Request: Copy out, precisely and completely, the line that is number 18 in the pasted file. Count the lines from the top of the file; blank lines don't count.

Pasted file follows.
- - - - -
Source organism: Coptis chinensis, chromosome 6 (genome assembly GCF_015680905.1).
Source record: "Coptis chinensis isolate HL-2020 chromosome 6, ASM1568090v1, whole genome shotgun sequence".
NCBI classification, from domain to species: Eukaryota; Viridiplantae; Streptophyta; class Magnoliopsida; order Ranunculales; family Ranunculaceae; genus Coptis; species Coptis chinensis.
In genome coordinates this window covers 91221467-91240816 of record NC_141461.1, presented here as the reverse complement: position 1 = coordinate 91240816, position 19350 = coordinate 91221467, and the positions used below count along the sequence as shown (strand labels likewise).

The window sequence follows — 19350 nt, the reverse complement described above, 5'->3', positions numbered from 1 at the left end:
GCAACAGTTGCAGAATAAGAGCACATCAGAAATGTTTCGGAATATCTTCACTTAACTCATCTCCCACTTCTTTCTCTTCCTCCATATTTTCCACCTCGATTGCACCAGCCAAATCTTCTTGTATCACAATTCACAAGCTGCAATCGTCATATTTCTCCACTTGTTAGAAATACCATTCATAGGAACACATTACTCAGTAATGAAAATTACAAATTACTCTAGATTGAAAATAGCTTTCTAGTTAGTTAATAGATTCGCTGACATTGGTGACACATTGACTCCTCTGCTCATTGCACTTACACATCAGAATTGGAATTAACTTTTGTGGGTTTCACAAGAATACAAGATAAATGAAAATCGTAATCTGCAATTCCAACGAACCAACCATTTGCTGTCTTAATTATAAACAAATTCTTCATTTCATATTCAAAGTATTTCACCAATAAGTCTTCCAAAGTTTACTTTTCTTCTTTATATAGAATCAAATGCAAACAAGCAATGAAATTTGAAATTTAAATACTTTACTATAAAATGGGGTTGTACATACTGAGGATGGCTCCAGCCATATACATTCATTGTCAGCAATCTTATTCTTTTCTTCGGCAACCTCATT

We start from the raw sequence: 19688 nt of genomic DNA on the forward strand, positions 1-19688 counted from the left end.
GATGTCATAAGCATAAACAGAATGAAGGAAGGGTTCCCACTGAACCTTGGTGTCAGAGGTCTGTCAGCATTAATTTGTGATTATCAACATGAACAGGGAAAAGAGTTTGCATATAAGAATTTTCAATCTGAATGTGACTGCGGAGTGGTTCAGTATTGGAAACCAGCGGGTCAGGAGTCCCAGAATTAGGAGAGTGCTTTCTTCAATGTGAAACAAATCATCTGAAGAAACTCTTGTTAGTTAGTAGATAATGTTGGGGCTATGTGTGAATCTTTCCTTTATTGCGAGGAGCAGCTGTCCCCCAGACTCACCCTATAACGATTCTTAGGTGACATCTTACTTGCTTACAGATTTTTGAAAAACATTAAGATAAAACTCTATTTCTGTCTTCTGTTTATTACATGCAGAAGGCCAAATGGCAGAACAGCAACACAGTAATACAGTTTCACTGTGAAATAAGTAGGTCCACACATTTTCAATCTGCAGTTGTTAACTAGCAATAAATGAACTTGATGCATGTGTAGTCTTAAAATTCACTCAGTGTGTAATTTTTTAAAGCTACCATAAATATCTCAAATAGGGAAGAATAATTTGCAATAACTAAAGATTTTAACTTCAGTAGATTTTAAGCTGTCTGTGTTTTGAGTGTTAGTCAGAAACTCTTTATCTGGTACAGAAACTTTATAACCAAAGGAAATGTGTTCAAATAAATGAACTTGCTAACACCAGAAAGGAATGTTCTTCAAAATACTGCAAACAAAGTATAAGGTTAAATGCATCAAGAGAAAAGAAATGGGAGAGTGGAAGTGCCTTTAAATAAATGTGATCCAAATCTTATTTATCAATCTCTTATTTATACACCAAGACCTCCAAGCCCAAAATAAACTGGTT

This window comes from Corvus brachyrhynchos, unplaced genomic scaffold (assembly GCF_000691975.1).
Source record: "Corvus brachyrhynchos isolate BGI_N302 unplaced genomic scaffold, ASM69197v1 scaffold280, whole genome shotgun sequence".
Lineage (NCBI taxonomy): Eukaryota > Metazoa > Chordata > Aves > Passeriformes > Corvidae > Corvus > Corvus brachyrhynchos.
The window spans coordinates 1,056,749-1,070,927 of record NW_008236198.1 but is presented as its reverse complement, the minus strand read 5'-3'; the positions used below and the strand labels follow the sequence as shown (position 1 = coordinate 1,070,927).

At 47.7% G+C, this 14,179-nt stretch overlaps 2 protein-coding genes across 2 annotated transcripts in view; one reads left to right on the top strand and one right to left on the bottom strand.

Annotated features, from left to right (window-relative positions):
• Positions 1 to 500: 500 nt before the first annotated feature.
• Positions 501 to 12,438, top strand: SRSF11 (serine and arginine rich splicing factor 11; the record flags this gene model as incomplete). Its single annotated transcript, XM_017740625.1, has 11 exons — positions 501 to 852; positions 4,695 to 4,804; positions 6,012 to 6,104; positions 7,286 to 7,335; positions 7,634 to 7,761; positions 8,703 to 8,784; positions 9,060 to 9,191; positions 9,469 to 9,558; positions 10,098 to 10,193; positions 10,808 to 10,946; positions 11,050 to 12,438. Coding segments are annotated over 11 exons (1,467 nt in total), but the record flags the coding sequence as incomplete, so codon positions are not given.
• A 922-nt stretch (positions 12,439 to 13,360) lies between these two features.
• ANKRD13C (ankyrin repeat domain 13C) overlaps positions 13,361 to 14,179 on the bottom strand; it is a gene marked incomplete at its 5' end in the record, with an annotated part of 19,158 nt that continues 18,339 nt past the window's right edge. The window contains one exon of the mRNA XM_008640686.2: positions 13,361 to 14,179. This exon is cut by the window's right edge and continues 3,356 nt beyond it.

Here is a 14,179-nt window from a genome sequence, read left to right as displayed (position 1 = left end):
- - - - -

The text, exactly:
• ANKRD13C (ankyrin repeat domain 13C) overlaps positions 13,361 to 14,179 on the bottom strand; it is a gene marked incomplete at its 5' end in the record, with an annotated part of 19,158 nt that continues 18,339 nt past the window's right edge. The window contains one exon of the mRNA XM_008640686.2: positions 13,361 to 14,179. This exon is cut by the window's right edge and continues 3,356 nt beyond it.